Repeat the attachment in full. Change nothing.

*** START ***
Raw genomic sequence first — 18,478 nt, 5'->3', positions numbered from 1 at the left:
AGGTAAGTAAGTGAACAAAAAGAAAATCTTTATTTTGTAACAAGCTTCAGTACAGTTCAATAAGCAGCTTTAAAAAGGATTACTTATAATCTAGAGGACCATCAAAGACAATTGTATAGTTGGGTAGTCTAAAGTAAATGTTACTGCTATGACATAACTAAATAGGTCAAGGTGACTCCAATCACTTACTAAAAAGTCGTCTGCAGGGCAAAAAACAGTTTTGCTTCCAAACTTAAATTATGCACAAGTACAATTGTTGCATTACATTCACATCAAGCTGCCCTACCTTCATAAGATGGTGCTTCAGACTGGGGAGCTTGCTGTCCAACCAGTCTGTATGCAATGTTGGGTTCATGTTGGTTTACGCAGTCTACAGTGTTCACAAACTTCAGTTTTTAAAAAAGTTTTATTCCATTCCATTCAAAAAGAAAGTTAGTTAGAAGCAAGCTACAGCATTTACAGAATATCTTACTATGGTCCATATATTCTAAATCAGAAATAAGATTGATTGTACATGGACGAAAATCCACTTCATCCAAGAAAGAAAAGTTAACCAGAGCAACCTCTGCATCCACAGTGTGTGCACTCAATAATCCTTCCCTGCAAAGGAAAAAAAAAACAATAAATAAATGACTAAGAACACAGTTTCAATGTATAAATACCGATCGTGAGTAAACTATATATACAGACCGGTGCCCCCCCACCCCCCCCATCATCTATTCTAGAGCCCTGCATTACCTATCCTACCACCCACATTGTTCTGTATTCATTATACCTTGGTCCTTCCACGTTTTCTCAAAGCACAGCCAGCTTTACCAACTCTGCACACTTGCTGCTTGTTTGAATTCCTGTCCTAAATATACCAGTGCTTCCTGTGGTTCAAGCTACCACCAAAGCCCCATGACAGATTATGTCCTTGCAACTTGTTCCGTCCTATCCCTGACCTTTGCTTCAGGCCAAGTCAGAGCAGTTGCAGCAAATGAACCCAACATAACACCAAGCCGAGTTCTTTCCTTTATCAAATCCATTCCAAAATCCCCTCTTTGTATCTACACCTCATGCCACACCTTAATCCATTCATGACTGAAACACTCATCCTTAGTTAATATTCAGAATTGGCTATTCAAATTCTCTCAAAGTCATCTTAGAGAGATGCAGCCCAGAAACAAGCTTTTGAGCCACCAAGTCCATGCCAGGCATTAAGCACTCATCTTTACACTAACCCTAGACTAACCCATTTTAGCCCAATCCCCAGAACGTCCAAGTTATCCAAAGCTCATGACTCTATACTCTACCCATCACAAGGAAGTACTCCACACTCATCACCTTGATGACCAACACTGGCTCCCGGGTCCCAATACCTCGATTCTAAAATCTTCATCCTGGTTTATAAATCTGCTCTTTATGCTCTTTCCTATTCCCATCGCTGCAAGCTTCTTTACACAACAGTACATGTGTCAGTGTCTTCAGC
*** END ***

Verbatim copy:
Raw genomic sequence first — 18,478 nt, 5'->3', positions numbered from 1 at the left:
AGGTAAGTAAGTGAACAAAAAGAAAATCTTTATTTTGTAACAAGCTTCAGTACAGTTCAATAAGCAGCTTTAAAAAGGATTACTTATAATCTAGAGGACCATCAAAGACAATTGTATAGTTGGGTAGTCTAAAGTAAATGTTACTGCTATGACATAACTAAATAGGTCAAGGTGACTCCAATCACTTACTAAAAAGTCGTCTGCAGGGCAAAAAACAGTTTTGCTTCCAAACTTAAATTATGCACAAGTACAATTGTTGCATTACATTCACATCAAGCTGCCCTACCTTCATAAGATGGTGCTTCAGACTGGGGAGCTTGCTGTCCAACCAGTCTGTATGCAATGTTGGGTTCATGTTGGTTTACGCAGTCTACAGTGTTCACAAACTTCAGTTTTTAAAAAAGTTTTATTCCATTCCATTCAAAAAGAAAGTTAGTTAGAAGCAAGCTACAGCATTTACAGAATATCTTACTATGGTCCATATATTCTAAATCAGAAATAAGATTGATTGTACATGGACGAAAATCCACTTCATCCAAGAAAGAAAAGTTAACCAGAGCAACCTCTGCATCCACAGTGTGTGCACTCAATAATCCTTCCCTGCAAAGGAAAAAAAAAACAATAAATAAATGACTAAGAACACAGTTTCAATGTATAAATACCGATCGTGAGTAAACTATATATACAGACCGGTGCCCCCCCACCCCCCCCATCATCTATTCTAGAGCCCTGCATTACCTATCCTACCACCCACATTGTTCTGTATTCATTATACCTTGGTCCTTCCACGTTTTCTCAAAGCACAGCCAGCTTTACCAACTCTGCACACTTGCTGCTTGTTTGAATTCCTGTCCTAAATATACCAGTGCTTCCTGTGGTTCAAGCTACCACCAAAGCCCCATGACAGATTATGTCCTTGCAACTTGTTCCGTCCTATCCCTGACCTTTGCTTCAGGCCAAGTCAGAGCAGTTGCAGCAAATGAACCCAACATAACACCAAGCCGAGTTCTTTCCTTTATCAAATCCATTCCAAAATCCCCTCTTTGTATCTACACCTCATGCCACACCTTAATCCATTCATGACTGAAACACTCATCCTTAGTTAATATTCAGAATTGGCTATTCAAATTCTCTCAAAGTCATCTTAGAGAGATGCAGCCCAGAAACAAGCTTTTGAGCCACCAAGTCCATGCCAGGCATTAAGCACTCATCTTTACACTAACCCTAGACTAACCCATTTTAGCCCAATCCCCAGAACGTCCAAGTTATCCAAAGCTCATGACTCTATACTCTACCCATCACAAGGAAGTACTCCACACTCATCACCTTGATGACCAACACTGGCTCCCGGGTCCCAATACCTCGATTCTAAAATCTTCATCCTGGTTTATAAATCTGCTCTTTATGCTCTTTCCTATTCCCATCGCTGCAAGCTTCTTTACACAACAGTACATGTGTCAGTGTCTTCAGC